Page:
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FreeBSD, a popular open-source Unix operating system with roots stretching back to the 1970s, is now available through the Azure Marketplace as a virtual-machine image for Azure, according to an Azure blog post.

Making version 10.3 of Free BSD a “first-class VM guest” on Hyper-V, Microsoft’s technology for creating virtual machines on Windows Server and in Azure, makes it simpler for users to create a FreeBSD VM in Azure — and it means Microsoft will offer support to those doing so, wrote Jason Anderson, a Microsoft principal project manager.

“Many top-tier virtual-appliance vendors base their products on the FreeBSD operating system,” Alexander wrote. Several vendors — including Array Networks, Citrix Systems, Gemalto, Netgate and Stormshield — brought their virtual appliances to the Azure Markeplace, he said. But until now, “if you wanted to run your own FreeBSD image in Azure, your only option was to bring a custom image from outside of Azure.”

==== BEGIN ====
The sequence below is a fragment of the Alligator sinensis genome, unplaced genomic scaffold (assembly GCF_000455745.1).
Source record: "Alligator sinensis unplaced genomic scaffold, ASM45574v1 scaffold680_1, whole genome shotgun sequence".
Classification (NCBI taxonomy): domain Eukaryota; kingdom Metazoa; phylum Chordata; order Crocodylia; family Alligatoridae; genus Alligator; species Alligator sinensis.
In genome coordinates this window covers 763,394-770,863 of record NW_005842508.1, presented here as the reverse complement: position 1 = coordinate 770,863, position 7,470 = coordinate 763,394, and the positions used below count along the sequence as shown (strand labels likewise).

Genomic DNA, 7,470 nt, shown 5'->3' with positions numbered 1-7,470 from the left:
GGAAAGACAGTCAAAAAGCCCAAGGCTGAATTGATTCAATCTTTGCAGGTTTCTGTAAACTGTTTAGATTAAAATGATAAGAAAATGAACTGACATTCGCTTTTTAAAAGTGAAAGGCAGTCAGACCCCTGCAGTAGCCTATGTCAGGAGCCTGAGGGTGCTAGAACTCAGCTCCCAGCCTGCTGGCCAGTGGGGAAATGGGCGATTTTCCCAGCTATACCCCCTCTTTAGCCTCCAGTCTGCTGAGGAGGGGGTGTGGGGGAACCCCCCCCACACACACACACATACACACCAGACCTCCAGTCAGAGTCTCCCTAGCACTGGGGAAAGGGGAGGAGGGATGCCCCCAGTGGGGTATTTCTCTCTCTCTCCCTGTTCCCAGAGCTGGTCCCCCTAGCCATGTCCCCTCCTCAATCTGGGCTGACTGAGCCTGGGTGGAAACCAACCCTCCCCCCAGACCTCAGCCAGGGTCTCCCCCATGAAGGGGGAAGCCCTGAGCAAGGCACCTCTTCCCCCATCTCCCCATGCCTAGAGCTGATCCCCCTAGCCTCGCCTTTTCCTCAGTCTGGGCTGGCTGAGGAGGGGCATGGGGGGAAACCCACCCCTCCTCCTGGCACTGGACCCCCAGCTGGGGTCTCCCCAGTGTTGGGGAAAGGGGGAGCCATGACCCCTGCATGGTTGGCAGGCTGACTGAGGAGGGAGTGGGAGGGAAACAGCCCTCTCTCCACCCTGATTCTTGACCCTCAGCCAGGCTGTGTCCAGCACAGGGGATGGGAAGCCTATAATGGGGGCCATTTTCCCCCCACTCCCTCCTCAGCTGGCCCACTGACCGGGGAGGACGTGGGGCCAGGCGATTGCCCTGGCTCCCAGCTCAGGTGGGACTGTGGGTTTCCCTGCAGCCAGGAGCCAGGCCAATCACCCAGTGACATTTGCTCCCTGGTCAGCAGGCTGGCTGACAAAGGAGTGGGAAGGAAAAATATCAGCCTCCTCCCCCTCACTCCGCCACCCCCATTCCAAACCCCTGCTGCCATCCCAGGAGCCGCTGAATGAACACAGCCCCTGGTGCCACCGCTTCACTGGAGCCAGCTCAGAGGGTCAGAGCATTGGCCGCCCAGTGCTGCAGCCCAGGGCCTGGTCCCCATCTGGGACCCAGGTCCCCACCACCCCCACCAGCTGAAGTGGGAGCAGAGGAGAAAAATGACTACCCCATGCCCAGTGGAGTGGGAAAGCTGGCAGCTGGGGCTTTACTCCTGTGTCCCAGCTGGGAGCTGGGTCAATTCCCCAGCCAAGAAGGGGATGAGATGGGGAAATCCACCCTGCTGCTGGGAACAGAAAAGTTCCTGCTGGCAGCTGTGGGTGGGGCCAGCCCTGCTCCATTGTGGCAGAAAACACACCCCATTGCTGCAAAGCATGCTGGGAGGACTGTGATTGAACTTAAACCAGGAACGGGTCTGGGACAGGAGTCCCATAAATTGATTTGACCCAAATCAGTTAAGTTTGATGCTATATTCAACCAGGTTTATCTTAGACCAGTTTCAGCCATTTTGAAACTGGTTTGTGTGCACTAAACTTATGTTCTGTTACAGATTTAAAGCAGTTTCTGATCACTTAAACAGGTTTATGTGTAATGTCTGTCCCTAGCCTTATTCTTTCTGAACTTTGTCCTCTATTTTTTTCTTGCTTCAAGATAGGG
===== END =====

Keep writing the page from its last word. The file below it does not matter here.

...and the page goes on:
Microsoft itself — not the FreeBSD Foundation, a support community that helps maintain the code base — built, tested and published the image. That way, Microsoft can offer a service-level agreement, Alexander said. It intends to stay current with new releases shortly after they emerge from FreeBSD’s engineering operation, he said. Some older versions are also supported.

It’s the latest move by Microsoft to make its technologies play well with open-source software, which was previously viewed as a threat to the dominance of the company’s Windows operating system. Open-source initiatives have accelerated at Microsoft under CEO Satya Nadella.

Note: This post originally misstated Jason Anderson’s surname.

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